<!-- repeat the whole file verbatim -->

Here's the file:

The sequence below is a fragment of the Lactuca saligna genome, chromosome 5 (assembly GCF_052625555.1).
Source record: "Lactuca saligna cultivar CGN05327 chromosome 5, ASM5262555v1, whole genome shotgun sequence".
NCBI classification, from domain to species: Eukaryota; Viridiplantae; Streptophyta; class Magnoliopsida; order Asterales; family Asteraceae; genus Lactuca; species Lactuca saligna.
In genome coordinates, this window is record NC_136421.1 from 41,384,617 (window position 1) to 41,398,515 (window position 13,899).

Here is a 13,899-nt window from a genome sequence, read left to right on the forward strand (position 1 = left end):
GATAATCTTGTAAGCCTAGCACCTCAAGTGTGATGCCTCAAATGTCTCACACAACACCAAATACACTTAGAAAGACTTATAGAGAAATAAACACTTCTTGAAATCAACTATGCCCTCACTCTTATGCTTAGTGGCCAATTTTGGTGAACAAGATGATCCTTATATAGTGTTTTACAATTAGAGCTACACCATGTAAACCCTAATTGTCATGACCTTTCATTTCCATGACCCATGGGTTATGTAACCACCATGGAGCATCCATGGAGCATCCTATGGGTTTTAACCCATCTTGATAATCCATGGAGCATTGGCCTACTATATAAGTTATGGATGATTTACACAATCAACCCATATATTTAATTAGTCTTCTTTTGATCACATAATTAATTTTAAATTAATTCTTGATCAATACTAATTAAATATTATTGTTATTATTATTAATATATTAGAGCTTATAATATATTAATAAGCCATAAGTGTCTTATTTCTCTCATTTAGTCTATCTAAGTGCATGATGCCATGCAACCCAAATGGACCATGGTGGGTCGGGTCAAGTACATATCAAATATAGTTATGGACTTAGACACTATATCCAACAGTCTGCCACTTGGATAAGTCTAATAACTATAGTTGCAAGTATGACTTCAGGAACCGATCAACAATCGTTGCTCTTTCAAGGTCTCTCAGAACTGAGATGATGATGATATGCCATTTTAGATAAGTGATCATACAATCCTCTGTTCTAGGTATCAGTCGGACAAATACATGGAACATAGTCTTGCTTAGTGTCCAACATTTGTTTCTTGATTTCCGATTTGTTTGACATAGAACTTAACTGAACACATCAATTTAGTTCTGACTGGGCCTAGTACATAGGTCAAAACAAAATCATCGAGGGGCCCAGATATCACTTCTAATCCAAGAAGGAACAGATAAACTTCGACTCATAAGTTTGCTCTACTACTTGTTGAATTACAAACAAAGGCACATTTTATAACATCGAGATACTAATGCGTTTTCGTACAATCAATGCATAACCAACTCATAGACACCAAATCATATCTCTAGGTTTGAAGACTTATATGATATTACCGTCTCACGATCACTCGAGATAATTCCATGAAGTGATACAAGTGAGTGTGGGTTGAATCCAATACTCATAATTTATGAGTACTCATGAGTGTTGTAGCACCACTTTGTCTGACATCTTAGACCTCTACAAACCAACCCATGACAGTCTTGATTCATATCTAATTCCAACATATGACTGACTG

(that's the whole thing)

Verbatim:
The sequence below is a fragment of the Lactuca saligna genome, chromosome 5 (assembly GCF_052625555.1).
Source record: "Lactuca saligna cultivar CGN05327 chromosome 5, ASM5262555v1, whole genome shotgun sequence".
NCBI classification, from domain to species: Eukaryota; Viridiplantae; Streptophyta; class Magnoliopsida; order Asterales; family Asteraceae; genus Lactuca; species Lactuca saligna.
In genome coordinates, this window is record NC_136421.1 from 41,384,617 (window position 1) to 41,398,515 (window position 13,899).

Here is a 13,899-nt window from a genome sequence, read left to right on the forward strand (position 1 = left end):
GATAATCTTGTAAGCCTAGCACCTCAAGTGTGATGCCTCAAATGTCTCACACAACACCAAATACACTTAGAAAGACTTATAGAGAAATAAACACTTCTTGAAATCAACTATGCCCTCACTCTTATGCTTAGTGGCCAATTTTGGTGAACAAGATGATCCTTATATAGTGTTTTACAATTAGAGCTACACCATGTAAACCCTAATTGTCATGACCTTTCATTTCCATGACCCATGGGTTATGTAACCACCATGGAGCATCCATGGAGCATCCTATGGGTTTTAACCCATCTTGATAATCCATGGAGCATTGGCCTACTATATAAGTTATGGATGATTTACACAATCAACCCATATATTTAATTAGTCTTCTTTTGATCACATAATTAATTTTAAATTAATTCTTGATCAATACTAATTAAATATTATTGTTATTATTATTAATATATTAGAGCTTATAATATATTAATAAGCCATAAGTGTCTTATTTCTCTCATTTAGTCTATCTAAGTGCATGATGCCATGCAACCCAAATGGACCATGGTGGGTCGGGTCAAGTACATATCAAATATAGTTATGGACTTAGACACTATATCCAACAGTCTGCCACTTGGATAAGTCTAATAACTATAGTTGCAAGTATGACTTCAGGAACCGATCAACAATCGTTGCTCTTTCAAGGTCTCTCAGAACTGAGATGATGATGATATGCCATTTTAGATAAGTGATCATACAATCCTCTGTTCTAGGTATCAGTCGGACAAATACATGGAACATAGTCTTGCTTAGTGTCCAACATTTGTTTCTTGATTTCCGATTTGTTTGACATAGAACTTAACTGAACACATCAATTTAGTTCTGACTGGGCCTAGTACATAGGTCAAAACAAAATCATCGAGGGGCCCAGATATCACTTCTAATCCAAGAAGGAACAGATAAACTTCGACTCATAAGTTTGCTCTACTACTTGTTGAATTACAAACAAAGGCACATTTTATAACATCGAGATACTAATGCGTTTTCGTACAATCAATGCATAACCAACTCATAGACACCAAATCATATCTCTAGGTTTGAAGACTTATATGATATTACCGTCTCACGATCACTCGAGATAATTCCATGAAGTGATACAAGTGAGTGTGGGTTGAATCCAATACTCATAATTTATGAGTACTCATGAGTGTTGTAGCACCACTTTGTCTGACATCTTAGACCTCTACAAACCAACCCATGACAGTCTTGATTCATATCTAATTCCAACATATGACTGACTG